Last Sunday night a college choir, Voices of Mobile, from the University of Mobile, sang a concert in Southside Baptist Church. The program had been arranged by two members of Southside and graduates of Mobile, the twin brothers, Madison and Robert Copeland. It was the choir’s first visit to Andalusia.

The choir, a mixture of young, Christian men and women, all dressed in black, and each with a hand-held “mic,” used a cappella and tape-accompanied music. Their harmony was phenomenal.

The group travels throughout the nation and to foreign countries, performing as a witness for Christ. They have sung in the White House several times and plan to present 150 concerts this year.

Most in the group sang solos during the evening; one young lady also played the violin. Their voices were extraordinary.

Instead of standing in rows, like traditional choirs, this group “huddled,” turned in, singing to each other. Their other “choreography” included dividing into groups and moving about as they sang.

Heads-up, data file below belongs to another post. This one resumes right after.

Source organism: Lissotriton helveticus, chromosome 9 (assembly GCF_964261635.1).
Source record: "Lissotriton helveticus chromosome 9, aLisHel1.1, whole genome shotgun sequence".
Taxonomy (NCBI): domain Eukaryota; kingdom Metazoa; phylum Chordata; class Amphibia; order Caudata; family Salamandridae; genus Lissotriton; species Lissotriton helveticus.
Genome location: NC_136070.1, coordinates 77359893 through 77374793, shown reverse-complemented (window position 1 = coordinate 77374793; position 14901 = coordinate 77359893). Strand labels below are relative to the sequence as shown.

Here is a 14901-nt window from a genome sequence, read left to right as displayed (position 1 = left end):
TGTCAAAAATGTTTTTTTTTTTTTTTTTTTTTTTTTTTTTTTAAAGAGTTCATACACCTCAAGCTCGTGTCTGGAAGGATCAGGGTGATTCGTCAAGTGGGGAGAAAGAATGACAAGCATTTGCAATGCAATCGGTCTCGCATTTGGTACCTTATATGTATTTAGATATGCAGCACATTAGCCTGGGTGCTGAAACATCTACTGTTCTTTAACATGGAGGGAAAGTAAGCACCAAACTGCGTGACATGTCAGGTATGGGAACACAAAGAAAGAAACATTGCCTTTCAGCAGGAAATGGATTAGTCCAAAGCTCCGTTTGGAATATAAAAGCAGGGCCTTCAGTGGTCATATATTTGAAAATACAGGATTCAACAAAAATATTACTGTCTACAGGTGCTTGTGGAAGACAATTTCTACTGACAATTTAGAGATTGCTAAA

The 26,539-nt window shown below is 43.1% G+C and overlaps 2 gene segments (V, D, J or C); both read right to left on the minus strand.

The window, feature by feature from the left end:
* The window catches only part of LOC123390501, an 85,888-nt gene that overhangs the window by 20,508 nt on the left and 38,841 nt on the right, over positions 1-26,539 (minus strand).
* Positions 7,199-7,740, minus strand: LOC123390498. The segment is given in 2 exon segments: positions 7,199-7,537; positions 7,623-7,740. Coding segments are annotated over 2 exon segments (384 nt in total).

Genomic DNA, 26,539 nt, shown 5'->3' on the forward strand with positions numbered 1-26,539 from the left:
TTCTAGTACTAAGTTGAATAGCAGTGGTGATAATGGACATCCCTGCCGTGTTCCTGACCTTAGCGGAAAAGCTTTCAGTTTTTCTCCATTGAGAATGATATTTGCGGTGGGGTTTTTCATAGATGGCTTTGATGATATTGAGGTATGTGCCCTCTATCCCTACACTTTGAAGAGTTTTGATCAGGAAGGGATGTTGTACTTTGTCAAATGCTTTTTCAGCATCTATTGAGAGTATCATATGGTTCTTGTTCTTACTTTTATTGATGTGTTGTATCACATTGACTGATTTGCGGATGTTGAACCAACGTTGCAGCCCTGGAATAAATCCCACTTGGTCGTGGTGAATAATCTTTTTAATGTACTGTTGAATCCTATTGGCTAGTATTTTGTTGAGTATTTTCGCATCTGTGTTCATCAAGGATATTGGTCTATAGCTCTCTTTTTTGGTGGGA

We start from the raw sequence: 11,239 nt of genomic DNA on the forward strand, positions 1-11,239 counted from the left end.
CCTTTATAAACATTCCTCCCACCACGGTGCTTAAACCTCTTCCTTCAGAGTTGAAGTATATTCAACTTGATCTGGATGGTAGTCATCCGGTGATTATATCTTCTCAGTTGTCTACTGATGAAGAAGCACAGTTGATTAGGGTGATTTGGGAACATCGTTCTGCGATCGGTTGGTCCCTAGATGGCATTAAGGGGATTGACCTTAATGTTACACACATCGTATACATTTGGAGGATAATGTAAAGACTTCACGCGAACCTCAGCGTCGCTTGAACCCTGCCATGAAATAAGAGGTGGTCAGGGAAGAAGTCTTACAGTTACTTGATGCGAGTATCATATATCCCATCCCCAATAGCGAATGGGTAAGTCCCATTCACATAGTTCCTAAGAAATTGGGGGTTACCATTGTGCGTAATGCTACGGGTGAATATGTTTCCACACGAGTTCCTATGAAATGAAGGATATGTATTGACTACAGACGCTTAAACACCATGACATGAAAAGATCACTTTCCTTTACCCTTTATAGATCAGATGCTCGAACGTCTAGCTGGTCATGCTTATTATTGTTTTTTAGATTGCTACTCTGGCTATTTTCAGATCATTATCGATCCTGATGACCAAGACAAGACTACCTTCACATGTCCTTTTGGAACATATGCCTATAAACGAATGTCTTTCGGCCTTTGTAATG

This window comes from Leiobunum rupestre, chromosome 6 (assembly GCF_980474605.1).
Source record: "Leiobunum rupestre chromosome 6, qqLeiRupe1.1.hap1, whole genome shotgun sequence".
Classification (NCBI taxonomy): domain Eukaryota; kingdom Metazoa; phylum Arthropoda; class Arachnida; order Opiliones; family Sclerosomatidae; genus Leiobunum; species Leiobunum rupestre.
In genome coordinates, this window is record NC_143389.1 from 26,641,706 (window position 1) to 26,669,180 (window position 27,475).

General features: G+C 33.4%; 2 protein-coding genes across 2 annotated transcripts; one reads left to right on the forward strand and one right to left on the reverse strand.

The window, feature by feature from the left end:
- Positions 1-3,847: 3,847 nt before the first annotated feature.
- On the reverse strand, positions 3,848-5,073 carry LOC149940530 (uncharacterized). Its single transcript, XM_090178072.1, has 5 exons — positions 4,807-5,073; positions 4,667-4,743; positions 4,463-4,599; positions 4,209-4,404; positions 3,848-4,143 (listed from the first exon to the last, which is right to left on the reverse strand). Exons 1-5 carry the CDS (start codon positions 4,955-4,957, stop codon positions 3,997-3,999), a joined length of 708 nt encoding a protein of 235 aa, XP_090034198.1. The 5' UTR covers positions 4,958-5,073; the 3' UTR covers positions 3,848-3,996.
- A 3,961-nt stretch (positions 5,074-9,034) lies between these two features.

Their organizer, Roger Breland, acted as narrator, speaking between numbers. He said, “What we do as Christians we should do with excellence.”

Breland once taught school in Opp and served as minister of music at First Baptist, Opp. He organized the Christian, traveling choir, Truth, which toured for 31 years. Breland is now on the staff at the University of Mobile.

The Covington County Education Retirees Association met for the first time this academic year, September l, at Florala High School.

Principal Donny Powell welcomed the group of retired teachers and support personnel and led in a tour of the school, also providing refreshments when the meeting was over. The school’s fisheries and a wind turbine were featured on the tour.

New CCERA President Allen Miller presided, leading the pledge and offering prayer.

A former president, Geraldine Boothe, presented a devotional.

Reports were made by Gayle Weeks, secretary; Harriet Scofield, treasurer; and committee chairmen, Kim Dyess, membership; Janice Hudson, relevant information; Joe Wingard, community service; and Sharon Dye, vice-president, in charge of programs.

Canned goods were collected for a yearlong, statewide project of the Alabama ERA to provide food for the needy.

Kim Dyess offered a door prize of $25. Joann Geohagan won by a drawing.